Asian stocks have advanced, propelled by strong U.S. earnings and oil prices near a 15-month high, while the Mexican peso hit a six-week high.
European shares were set to open flat to slightly higher, with financial spreadbetters predicting Britain’s FTSE 100 and France’s CAC 40 would start the day little changed and Germany’s DAX would be up 0.2 percent. MSCI’s broadest index of Asia-Pacific shares outside Japan rose 0.2 percent. Japan’s Nikkei extended gains to 1.1 percent as the yen weakened.
China’s CSI 300 was little changed, while Hong Kong’s Hang Seng index climbed 0.6 percent. The U.S. dollar held steady at 18.5027 Mexican pesos, after earlier touching 18.44 pesos, the lowest since Sept. 9. It is down 2.6 percent this week against the Mexican currency.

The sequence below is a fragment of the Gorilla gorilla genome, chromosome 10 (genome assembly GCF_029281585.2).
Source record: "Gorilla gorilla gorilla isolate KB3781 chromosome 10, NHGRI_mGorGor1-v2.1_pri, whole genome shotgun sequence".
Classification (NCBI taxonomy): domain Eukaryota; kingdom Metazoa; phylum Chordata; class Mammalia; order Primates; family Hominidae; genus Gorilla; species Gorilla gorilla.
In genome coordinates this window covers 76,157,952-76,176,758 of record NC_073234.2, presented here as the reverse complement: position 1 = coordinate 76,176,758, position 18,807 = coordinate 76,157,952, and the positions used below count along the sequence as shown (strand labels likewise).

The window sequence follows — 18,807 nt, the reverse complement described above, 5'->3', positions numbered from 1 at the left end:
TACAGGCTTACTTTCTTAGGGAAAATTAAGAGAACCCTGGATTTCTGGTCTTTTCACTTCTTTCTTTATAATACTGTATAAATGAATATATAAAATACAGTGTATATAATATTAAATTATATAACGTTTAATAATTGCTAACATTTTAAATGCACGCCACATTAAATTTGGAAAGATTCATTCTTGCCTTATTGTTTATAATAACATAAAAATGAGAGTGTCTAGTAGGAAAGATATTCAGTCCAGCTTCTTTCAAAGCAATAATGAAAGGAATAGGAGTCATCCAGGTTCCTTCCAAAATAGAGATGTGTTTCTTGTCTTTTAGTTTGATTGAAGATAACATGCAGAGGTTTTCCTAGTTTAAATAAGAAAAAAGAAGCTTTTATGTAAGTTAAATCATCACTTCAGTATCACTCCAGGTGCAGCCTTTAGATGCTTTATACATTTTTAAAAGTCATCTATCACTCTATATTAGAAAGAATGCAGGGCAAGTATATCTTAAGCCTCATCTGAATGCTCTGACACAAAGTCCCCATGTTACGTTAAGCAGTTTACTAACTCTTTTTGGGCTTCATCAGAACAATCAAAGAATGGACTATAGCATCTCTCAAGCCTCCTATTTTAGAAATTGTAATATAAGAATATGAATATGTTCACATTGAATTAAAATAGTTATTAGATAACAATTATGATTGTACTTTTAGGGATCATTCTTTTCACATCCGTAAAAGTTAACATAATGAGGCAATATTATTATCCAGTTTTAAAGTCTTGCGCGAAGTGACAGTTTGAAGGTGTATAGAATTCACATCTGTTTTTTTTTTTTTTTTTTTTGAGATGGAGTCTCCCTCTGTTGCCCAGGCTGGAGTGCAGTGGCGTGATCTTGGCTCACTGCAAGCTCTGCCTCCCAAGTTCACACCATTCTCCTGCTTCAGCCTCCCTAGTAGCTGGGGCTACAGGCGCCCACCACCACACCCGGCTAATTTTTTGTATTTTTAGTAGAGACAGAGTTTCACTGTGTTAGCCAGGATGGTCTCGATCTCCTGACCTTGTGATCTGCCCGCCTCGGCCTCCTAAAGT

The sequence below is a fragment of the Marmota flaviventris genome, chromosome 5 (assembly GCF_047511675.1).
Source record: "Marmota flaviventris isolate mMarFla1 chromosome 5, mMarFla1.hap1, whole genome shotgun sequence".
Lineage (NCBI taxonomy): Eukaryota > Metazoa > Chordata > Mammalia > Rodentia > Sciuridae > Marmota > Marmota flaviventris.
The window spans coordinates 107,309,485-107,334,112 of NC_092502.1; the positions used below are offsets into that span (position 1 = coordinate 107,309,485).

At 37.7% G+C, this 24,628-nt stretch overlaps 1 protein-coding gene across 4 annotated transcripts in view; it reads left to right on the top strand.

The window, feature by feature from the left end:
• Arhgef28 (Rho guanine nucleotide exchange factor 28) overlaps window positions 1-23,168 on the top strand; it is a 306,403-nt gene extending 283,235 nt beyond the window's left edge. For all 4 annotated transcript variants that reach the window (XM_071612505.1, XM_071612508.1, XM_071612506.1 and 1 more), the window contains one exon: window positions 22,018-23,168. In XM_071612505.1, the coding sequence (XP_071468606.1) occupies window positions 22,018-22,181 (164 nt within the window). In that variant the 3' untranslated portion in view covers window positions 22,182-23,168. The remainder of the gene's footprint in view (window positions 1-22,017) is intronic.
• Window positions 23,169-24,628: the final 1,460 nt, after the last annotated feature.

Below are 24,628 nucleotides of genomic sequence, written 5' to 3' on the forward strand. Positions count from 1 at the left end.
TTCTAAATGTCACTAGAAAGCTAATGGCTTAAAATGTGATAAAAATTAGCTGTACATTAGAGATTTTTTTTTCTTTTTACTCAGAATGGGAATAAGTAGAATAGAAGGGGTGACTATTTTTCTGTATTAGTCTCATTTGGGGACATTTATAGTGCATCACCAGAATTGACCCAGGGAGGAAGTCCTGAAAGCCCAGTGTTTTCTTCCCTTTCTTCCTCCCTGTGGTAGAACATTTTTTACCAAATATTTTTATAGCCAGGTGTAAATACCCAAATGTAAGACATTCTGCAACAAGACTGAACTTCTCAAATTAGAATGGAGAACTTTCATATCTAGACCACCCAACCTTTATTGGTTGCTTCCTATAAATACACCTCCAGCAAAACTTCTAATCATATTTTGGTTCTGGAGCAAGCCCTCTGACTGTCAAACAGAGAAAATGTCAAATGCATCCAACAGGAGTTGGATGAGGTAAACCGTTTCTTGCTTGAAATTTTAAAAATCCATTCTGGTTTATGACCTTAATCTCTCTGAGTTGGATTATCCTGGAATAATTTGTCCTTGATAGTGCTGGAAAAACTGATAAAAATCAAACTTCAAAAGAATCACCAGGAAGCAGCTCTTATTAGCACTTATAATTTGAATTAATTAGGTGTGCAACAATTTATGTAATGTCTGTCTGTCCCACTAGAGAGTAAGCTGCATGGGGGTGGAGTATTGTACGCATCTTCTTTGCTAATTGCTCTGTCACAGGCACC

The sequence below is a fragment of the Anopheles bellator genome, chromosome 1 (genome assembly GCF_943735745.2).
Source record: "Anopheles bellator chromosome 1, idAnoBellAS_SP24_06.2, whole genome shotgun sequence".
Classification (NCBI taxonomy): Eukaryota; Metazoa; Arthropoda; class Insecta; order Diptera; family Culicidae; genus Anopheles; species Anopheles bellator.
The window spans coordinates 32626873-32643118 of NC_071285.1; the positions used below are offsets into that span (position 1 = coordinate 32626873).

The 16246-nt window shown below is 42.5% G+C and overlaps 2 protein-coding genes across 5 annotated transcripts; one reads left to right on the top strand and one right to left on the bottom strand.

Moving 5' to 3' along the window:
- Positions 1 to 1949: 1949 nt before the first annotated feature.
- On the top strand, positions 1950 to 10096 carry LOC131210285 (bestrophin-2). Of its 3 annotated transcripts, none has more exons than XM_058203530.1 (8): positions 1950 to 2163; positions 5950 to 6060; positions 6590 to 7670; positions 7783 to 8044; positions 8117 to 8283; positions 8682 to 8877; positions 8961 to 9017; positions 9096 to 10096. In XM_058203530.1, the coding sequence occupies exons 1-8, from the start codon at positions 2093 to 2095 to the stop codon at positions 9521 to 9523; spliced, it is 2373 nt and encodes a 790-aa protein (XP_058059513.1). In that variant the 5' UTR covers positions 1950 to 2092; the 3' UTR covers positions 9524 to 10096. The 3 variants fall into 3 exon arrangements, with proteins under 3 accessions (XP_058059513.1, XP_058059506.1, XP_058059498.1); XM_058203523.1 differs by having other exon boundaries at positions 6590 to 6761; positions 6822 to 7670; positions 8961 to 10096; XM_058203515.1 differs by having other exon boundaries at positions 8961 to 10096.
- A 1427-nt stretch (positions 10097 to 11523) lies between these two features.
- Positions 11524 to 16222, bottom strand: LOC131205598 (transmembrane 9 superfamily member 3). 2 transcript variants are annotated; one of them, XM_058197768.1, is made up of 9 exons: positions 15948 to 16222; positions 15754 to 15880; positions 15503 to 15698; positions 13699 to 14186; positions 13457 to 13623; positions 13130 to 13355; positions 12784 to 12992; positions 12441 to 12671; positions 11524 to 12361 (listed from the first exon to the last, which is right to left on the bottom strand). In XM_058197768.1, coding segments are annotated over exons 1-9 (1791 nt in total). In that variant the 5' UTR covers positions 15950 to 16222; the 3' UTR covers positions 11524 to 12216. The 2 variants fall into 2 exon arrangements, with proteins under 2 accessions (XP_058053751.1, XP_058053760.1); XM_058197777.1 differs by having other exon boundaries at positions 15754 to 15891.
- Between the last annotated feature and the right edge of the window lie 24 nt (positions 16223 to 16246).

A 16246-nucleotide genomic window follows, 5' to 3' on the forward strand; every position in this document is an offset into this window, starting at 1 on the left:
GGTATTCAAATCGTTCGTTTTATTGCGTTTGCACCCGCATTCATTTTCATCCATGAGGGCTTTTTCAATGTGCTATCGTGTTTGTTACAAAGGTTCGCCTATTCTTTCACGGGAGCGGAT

With 70 companies in the S&P 500 having reported earnings through Wednesday morning, 80 percent have topped expectations. Third quarter earnings are now expected to increase 0.5 percent, according to Thomson Reuters I/B/E/S, which would be the first quarter of growth in five.
Energy shares also contributed to the gains on Wall Street, as oil prices jumped after a surprisingly large inventory drop of 5.2 million barrels, compared with a forecast for a 2.7-million barrel build. It was the sixth week of declines in seven weeks.
U.S. crude slid 0.5 percent to $51.34 a barrel on Thursday, after surging 2.6 percent to close at $51.60 in the previous session. It earlier touched $51.93, the highest since July 2015.